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What Should I Actually Use Next Semester?

  1. Nov 17, 2008 #1
    My university has released their book list for the courses this Spring and I'd figured I'd check against people who know the topics about what books I should actually use to understand the material. My Physics department is usually pretty decent with their book choices, but I've yet to come across a satisfactory choice from my Math department.

    Mathematical Modeling
    Introduction to Mathematical Modeling Using Discrete Dynamical Systems, Marotto

    Mathematical Statistics
    Mathematical Statistics, Freund

    Severe and Hazardous Weather, Rauber

    Statistical Mechanics and Thermodynamics
    Thermal Physics, Schroeder

    I've yet to see anything from my Analysis course and I'm probably going to need Quantum Mechanics and Optics references for my Advanced Physics Lab (Griffiths or Shankar for the Quantum, no ideas for the Optics) and a Linear Algebra reference wouldn't hurt either.

    Can anyone care to lend their advice?
  2. jcsd
  3. Nov 20, 2008 #2
    How do I know I will get my advice back?
  4. Nov 20, 2008 #3
    The only text I have any familiarity with on your list is the physics text (Schroeder)... and it's very good for an intro thermodynamics course. Sorry I don't have experience in the other texts.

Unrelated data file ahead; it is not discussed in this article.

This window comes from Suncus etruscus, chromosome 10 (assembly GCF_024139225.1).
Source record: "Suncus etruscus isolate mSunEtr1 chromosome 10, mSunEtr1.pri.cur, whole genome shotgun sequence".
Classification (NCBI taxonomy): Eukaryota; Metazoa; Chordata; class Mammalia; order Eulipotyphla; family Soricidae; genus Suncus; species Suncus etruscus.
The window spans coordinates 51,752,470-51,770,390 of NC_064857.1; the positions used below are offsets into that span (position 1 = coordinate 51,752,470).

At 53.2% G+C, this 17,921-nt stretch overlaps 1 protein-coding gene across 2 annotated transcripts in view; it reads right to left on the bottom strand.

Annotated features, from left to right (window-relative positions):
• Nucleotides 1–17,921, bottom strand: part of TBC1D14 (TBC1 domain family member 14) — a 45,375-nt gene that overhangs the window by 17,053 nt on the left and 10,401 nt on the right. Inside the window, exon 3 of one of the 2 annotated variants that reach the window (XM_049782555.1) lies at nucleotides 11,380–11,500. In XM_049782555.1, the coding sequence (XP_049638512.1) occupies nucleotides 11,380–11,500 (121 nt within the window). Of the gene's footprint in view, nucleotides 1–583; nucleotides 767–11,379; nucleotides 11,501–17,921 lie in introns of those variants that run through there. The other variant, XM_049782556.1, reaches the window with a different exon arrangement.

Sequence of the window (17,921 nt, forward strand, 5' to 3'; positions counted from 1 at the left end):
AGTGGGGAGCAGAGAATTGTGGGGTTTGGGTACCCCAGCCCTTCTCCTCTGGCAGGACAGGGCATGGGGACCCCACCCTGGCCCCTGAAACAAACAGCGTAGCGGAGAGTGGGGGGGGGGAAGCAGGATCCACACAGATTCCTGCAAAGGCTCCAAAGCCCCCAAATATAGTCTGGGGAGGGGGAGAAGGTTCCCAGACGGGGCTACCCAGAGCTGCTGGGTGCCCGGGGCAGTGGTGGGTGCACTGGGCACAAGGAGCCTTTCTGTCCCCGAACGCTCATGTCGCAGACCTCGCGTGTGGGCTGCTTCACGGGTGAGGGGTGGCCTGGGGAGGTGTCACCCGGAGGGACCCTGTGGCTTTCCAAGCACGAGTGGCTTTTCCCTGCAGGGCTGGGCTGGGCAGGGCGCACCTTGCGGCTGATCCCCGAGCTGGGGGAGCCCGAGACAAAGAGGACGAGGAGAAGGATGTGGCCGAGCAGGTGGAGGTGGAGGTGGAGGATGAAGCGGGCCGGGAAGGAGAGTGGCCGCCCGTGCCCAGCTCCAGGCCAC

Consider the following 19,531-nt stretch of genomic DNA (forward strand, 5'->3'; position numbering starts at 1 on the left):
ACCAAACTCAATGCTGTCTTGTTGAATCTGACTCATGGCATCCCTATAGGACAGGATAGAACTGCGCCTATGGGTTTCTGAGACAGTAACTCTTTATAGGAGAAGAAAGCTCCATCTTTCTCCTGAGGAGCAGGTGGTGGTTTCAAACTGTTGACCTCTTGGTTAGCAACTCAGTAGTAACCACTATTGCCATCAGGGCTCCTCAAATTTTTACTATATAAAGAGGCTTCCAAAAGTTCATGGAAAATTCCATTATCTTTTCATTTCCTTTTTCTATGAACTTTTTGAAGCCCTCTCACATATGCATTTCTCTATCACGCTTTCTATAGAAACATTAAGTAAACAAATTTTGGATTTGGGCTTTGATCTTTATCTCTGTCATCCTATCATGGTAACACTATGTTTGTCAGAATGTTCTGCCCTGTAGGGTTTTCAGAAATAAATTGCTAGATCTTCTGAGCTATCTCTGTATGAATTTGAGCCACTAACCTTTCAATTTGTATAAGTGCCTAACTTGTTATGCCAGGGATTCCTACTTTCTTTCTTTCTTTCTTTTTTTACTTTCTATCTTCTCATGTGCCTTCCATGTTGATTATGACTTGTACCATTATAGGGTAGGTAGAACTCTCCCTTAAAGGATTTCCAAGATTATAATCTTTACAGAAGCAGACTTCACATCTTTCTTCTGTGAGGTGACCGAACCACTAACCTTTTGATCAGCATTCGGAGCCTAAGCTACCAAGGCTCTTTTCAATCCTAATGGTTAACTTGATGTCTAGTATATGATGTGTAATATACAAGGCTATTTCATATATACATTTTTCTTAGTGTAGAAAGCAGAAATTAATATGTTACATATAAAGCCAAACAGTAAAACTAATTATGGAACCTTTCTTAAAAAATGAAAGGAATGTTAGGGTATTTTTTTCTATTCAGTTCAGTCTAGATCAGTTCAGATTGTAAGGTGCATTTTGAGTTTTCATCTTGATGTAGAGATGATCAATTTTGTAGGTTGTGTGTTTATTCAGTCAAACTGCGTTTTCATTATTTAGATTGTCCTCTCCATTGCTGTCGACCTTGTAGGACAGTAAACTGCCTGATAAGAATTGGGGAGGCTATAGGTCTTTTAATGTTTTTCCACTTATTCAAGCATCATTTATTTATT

Griffith's is a decent quantum text; some people tend to think it glosses over things, I used it in undergrad and still was top in my grad classes. I also just simply had a very good (quantum optics) professor for my undergrad courses.

    With regards to optics, I'm not as keen on Hecht as a number of people are, although it's be a fine reference.... I tend to prefer Pedrotti and Pedrotti... although I haven't seen the latest edition with yet a third Pedrotti (the guy I had for quantum!... tho' I sadly didn't have him for optics despite using his relatives' text). In all actuality... if you really want to get into optics, Born and Wolf would be the way to go... but you may need more of an E&M background to really have it be useful.

    Sorry I can't help you on the math areas... :blushing:
  5. Nov 24, 2008 #4
    I am not a big fan of Schroeder's text for thermo. Something about the style of writing gets under my skin. Seeing diagrams that include wizards in a physics text just doesn't sit well.

    If you want something kind of dry for Thermo, I'd pick up pretty much anything by McQuarrie, though it is unlikely that you will find his stat. mech book useful.

    Actually, the best texts I found for thermo are often P.Chem books.

    As for quantum. Liboff! You really can't go wrong with Richard Liboff. It is a slightly advanced undergraduate text for quantum mechanics, but it is written far better than Griffiths.
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